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Sickle Cell Disease in Africa: Preventing organ damage
Akua Annoh - 24/06/2022 [Passcode: 116027]
Sickle cell disease is one of the most common groups of hereditary disorders worldwide, that affects haemoglobin, the molecule in red blood cells that delivers oxygen to cells throughout the body. Sickle cell disease causes significant morbidity and mortality and affects the economic and healthcare status of many African countries. 2% of births in sub-Saharan Africa are affected with sickle cell disease (SCD).
Bacteria-related deaths in SCD have reduced dramatically in children in the last 30 years in the West, and it is anticipated that a similar drop will occur in Africa once prevention and prompt management of infections becomes widely implemented on the continent. In 1949, the molecular nature of sickle cell was discovered. In 1958, the genetic basis of the disease and demonstrated that the disease originated from the substitution of a valine for glutamic acid at the sixth amino acid position of the haemoglobin beta chain was discovered.
Since the 1980s, novel approaches for the treatment of sickle cell disease have included the introduction of penicillin prophylaxis for children with sickle cell, also the institution of new-born screening programs, and the use of transcranial Doppler screening for detection of cerebral vasculopathy and stroke prevention. Currently, there are a group of African Scientists who are studying 7000 children and adults with SCD in Africa to identify genetic markers associated with the development of organ damage, with a special emphasis on the body’s defence against molecules released from damaged red blood cells that cause tissue injury.
The long-term goal of the network is to develop strategies to predict, prevent and treat organ damage in SCD.
Industry 4.0: challenges and prospects for African development
Adewale Adejimi - 24/06/2022 [Passcode: 116027]
The concept of the fourth industrial revolution (Industry 4.0) emphasizes the growing utilization of new technologies such as 3D printing, artificial intelligence, the Internet of things, etc. It focuses on revolutionizing technology, industries, and patterns of the society to conform to the growing needs of 21 st century.
The topic encompasses political, social, and economic shifts from former centuries to a time of advanced automation and imagination. It aims to increase operational efficiency under four major themes -Interconnection, Information transparency, technical assistance, and Decentralizations. It is however discovered that Africa is lagging in taking action toward harnessing the prospects of these shifts.
This talk shall focus on answering questions on what actions African policymakers could put forward toward this new revolution, how best Africa can reposition herself for a successful digital revolution, and the strategies for overcoming key challenges facing Africa during the fourth revolution in the 21 st century.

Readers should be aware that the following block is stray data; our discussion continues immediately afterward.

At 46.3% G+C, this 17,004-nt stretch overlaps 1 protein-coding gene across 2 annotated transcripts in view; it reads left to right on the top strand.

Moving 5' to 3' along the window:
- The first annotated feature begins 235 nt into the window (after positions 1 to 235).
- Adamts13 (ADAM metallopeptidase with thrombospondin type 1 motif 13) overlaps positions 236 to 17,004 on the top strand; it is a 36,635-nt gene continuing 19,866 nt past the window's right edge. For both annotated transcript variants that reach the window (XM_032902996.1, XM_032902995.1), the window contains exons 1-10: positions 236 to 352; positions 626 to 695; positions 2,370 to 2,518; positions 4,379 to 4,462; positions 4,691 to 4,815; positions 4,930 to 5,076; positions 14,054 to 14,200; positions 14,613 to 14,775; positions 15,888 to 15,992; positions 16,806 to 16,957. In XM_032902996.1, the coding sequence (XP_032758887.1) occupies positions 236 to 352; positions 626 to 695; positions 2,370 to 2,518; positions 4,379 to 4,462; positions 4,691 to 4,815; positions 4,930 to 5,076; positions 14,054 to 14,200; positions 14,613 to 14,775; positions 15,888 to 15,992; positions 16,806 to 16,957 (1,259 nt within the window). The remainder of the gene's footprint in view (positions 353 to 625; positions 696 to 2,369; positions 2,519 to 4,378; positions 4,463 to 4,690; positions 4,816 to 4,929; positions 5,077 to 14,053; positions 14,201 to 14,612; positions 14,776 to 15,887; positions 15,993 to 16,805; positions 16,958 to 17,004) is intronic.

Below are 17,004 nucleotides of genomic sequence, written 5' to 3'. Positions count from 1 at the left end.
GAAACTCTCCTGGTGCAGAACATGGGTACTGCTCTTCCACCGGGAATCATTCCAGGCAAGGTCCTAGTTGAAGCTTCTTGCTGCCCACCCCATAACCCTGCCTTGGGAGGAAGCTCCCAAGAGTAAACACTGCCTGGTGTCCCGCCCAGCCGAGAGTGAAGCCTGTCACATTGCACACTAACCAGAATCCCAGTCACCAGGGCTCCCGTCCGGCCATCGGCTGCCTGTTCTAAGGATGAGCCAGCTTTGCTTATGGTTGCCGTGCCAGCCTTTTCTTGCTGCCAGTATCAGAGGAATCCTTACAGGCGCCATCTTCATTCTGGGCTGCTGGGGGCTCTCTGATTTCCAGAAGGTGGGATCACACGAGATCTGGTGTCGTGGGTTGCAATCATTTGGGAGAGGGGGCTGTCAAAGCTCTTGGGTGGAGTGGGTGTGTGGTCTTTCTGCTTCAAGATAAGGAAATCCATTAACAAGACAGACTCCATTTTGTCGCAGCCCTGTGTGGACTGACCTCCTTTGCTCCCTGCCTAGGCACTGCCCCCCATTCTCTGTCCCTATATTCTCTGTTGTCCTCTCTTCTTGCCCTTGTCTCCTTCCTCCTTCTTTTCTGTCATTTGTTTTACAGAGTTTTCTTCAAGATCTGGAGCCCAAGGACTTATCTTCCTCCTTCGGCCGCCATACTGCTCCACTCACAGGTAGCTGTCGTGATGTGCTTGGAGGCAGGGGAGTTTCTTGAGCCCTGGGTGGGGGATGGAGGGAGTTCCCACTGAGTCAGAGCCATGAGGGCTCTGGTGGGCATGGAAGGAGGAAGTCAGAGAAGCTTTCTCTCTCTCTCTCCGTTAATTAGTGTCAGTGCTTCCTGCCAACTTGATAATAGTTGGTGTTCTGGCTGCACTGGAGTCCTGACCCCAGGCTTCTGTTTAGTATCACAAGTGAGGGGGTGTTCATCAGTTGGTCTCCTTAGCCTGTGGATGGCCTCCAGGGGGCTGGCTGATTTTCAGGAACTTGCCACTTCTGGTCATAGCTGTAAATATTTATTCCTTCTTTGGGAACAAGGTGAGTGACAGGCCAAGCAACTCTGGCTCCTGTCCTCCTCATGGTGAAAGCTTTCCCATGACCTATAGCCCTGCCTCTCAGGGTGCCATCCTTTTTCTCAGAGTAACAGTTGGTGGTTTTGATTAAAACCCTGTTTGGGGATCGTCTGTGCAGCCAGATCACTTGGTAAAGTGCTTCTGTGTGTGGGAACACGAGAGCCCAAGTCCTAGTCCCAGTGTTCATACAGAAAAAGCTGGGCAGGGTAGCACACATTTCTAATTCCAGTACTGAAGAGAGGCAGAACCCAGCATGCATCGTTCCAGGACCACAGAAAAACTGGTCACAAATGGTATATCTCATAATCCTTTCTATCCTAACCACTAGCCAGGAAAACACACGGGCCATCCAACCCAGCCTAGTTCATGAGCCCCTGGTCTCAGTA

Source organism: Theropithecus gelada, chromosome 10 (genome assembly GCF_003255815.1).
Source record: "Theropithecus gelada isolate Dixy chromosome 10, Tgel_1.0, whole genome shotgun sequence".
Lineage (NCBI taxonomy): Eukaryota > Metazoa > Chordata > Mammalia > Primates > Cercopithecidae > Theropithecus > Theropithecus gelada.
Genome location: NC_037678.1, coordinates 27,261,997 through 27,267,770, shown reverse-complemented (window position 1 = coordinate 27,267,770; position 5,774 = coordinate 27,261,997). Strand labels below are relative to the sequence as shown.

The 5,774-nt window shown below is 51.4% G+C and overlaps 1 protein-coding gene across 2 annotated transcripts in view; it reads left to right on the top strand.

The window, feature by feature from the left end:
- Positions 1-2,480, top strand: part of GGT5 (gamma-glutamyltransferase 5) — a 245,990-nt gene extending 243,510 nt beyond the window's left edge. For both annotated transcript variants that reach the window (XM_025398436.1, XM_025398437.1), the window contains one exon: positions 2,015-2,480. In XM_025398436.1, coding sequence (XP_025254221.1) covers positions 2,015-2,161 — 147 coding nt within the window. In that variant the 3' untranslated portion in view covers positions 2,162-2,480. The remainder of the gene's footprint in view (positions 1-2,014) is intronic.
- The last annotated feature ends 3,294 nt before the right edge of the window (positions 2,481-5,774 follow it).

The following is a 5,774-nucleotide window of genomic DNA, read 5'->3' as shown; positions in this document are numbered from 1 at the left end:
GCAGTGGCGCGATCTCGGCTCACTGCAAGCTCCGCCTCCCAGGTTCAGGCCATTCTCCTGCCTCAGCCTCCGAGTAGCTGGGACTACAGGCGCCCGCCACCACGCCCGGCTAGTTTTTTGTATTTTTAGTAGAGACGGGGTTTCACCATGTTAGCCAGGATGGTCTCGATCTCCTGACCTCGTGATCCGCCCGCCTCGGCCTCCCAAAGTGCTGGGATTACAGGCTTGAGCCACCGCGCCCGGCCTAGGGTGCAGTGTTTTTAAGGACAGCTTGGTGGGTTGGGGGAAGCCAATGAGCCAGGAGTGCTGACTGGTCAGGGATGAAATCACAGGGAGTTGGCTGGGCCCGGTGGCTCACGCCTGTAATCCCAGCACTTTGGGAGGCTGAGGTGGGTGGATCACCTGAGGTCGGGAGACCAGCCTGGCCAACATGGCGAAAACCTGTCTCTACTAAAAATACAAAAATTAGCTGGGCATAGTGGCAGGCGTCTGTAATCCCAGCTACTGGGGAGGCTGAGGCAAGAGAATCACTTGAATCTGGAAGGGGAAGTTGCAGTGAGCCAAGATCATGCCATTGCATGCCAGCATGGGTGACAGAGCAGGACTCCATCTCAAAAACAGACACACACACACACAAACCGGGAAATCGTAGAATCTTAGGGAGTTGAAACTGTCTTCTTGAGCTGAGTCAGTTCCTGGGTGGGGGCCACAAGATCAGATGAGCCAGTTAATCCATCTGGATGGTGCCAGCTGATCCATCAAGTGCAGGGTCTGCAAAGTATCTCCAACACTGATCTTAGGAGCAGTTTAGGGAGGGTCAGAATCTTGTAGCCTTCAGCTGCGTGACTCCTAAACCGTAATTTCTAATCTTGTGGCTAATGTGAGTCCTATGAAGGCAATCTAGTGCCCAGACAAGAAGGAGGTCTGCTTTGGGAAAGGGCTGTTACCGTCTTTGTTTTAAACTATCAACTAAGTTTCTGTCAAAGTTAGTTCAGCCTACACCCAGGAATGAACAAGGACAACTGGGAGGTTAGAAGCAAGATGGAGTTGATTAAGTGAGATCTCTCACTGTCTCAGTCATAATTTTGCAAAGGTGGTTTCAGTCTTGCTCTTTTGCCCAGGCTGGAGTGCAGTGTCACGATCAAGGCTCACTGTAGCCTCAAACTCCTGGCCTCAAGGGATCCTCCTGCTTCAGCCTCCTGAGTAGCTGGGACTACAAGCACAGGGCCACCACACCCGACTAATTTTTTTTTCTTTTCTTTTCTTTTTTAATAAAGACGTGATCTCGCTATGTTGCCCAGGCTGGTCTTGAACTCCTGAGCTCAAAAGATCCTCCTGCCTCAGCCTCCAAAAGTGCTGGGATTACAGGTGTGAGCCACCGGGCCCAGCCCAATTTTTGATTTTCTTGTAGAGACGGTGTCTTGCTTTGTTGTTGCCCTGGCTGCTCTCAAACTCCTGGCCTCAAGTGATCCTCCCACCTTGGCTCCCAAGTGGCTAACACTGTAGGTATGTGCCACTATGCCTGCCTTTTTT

Reskilling and Upskilling: A strategic path for Organisational Growth
Adaobi Ufondu - 24/06/2022 [Passcode: 116027]
As organizations attempt to navigate dynamic and complex times, the future survival of organizations depends on their ability to grow and adapt, while preserving their core values. Organizations can only grow and develop when the skillsets of their people grow and evolve. The concept of Reskilling & Upskilling will be one of the most important ways for companies to equip their loyal employees with the skills and competencies they need to be future-proof. How an organization decides to go about reskilling and upskilling its employees depends on the organization's specific needs. However, both organizations and employees have to make certain steps towards reskilling and upskilling.
This talk highlights a framework for developing strategic plans for reskilling and upskilling the workforce within an organization.
Social Entrepreneurship: Its role in sustainable development in Africa
Belinda Kolle - 24/06/2022 [Passcode: 116027]
Social Entrepreneurship has been found to be a driving force of economic growth and development in both the developing and developed countries around the world.
This talk considers the role of social entrepreneurship on social change in developing countries on the African continent such as Nigeria and South Africa. The talk highlights the role of innovation and technology adopted by Social Entrepreneurs, as well as the contribution of Social Entrepreneurs towards rural and community development and urbanization.
Within the scope of this talk, social, economic, and environmental considerations of the social entrepreneurs, as well as financing and crowdfunding patterns in social entrepreneurs, women entrepreneurs (culture and religion), and corporate social responsibility are discussed.
Based on these observations, public policy recommendations are made for policy authorities in these jurisdictions to support social entrepreneurship within their jurisdictions to foster sustainable economic growth and development on the African continent.